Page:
Talking Out of School with Lee Pelton

The president of Emerson College (not BU or Harvard) is reshaping downtown and redefining the ivory tower. Does that make him the most powerful academic in town?

Lee Pelton

Illustration source courtesy of Emerson College

I grew up in very modest circumstances. I grew up in a house without indoor plumbing until I was six years old. And so all of my professional and personal life has been to ensure that young people have the opportunity to see themselves in their own future. To become the people they were meant to be, and to make an invisible world of networks, opportunity, and privilege visible. That goal shapes everything I have ever done in my professional life.

I can’t think of a better job than being a college president. In a single day I’m an intellectual leader, an academic leader, a human resources leader, a real estate developer. Every day it’s diverse and compelling. And I don’t know of any other job that would permit a single individual to be so fully and diversely engaged at work.

The best place to have a lunch meeting in Boston is the Bristol, though I don’t have lunch meetings. I don’t believe in them. I have breakfast meetings because I go to the gym at lunch.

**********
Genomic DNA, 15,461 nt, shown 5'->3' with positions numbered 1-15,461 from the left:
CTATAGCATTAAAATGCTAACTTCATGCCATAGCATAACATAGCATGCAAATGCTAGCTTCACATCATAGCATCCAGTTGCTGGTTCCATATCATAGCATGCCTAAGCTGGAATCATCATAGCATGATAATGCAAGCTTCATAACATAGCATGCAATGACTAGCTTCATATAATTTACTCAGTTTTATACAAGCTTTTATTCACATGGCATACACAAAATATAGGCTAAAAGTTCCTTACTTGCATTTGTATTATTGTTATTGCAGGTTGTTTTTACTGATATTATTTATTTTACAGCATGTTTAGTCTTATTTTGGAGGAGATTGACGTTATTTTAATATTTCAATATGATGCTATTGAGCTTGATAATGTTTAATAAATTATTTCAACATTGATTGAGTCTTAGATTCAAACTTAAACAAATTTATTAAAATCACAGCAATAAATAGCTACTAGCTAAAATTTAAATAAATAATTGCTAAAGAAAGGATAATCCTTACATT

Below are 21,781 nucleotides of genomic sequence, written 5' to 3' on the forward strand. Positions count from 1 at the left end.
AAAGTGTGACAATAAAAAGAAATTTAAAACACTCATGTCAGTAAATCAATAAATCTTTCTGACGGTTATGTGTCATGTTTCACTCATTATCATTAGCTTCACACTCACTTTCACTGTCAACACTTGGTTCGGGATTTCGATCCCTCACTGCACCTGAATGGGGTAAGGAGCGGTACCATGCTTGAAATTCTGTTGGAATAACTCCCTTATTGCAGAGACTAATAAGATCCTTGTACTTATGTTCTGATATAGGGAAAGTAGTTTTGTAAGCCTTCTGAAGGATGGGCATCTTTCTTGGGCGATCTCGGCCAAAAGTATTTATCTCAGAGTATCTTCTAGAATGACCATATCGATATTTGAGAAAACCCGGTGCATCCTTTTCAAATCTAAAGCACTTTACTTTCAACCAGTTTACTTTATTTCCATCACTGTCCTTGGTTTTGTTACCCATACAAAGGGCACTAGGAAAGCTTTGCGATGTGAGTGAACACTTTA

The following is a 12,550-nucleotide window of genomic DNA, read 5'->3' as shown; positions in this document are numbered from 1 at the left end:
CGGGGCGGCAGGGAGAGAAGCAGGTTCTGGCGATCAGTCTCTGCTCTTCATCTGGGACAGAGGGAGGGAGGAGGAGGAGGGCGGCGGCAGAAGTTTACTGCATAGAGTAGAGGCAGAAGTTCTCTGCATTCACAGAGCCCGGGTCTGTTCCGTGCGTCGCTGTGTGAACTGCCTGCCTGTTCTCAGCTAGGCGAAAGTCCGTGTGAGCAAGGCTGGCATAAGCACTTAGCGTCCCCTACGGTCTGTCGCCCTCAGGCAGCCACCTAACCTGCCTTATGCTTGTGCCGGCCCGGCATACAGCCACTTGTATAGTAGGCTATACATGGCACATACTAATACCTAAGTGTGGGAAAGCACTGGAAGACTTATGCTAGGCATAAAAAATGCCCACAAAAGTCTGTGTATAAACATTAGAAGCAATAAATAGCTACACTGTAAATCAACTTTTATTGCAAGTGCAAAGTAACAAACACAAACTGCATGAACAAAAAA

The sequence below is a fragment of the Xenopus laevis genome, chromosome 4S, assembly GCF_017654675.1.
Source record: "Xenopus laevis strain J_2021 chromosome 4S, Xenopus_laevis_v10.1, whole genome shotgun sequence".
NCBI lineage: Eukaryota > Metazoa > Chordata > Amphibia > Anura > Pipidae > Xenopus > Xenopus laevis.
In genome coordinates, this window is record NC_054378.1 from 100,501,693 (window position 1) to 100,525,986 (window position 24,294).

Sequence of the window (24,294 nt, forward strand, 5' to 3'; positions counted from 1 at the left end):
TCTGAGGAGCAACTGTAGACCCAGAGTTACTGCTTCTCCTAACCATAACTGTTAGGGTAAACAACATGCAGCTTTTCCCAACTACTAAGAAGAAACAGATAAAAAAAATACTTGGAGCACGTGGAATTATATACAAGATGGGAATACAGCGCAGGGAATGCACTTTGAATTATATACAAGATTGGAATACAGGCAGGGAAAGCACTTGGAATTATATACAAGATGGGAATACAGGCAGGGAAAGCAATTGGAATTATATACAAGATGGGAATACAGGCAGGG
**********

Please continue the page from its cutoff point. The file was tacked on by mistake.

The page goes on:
When you ask young people what they most need to start a business in Boston, money is not at the top. What they most need and want are great mentors, great advisers, faith, and to be in a company of other like-minded, creative individuals.


Age: 67
Born in: Wichita, Kansas
Academic cred: Ph.D. from Harvard
Prios gigs: Dean of the college at Dartmouth; president of Willamette University

The vision for Emerson is to develop the coolest, hippest, most compelling destination in downtown. We are redesigning the corridor from Tremont Street to Stuart Street in a way that will animate this neighborhood. And we entered into a partnership with the Ambassador Theatre Group, the largest theatrical production company in the world, to bring cutting-edge pre-Broadway theater to Boston at the Colonial Theatre.

One person who I think is influencing the future of Boston is real estate developer Steve Samuels, of Samuels & Associates. He has single-handedly transformed the Fenway district because he understands that real estate development is about people, not buildings.

Books are like children: They’re all different, but you love each the same. One book that I’d consider a must-read, though, is James Baldwin’s The Fire Next Time.

I believe colleges and college presidents should stand for something. After the terrible shooting in Sandy Hook, I gathered more than 300 of my fellow university presidents to sign a letter that we sent to President Obama, asking that some consideration be given to removing rapid-fire assault weapons from gun stores. Colleges are places of beauty and light, and so we have an enormous responsibility to advocate for change and to speak up on important issues that affect human society.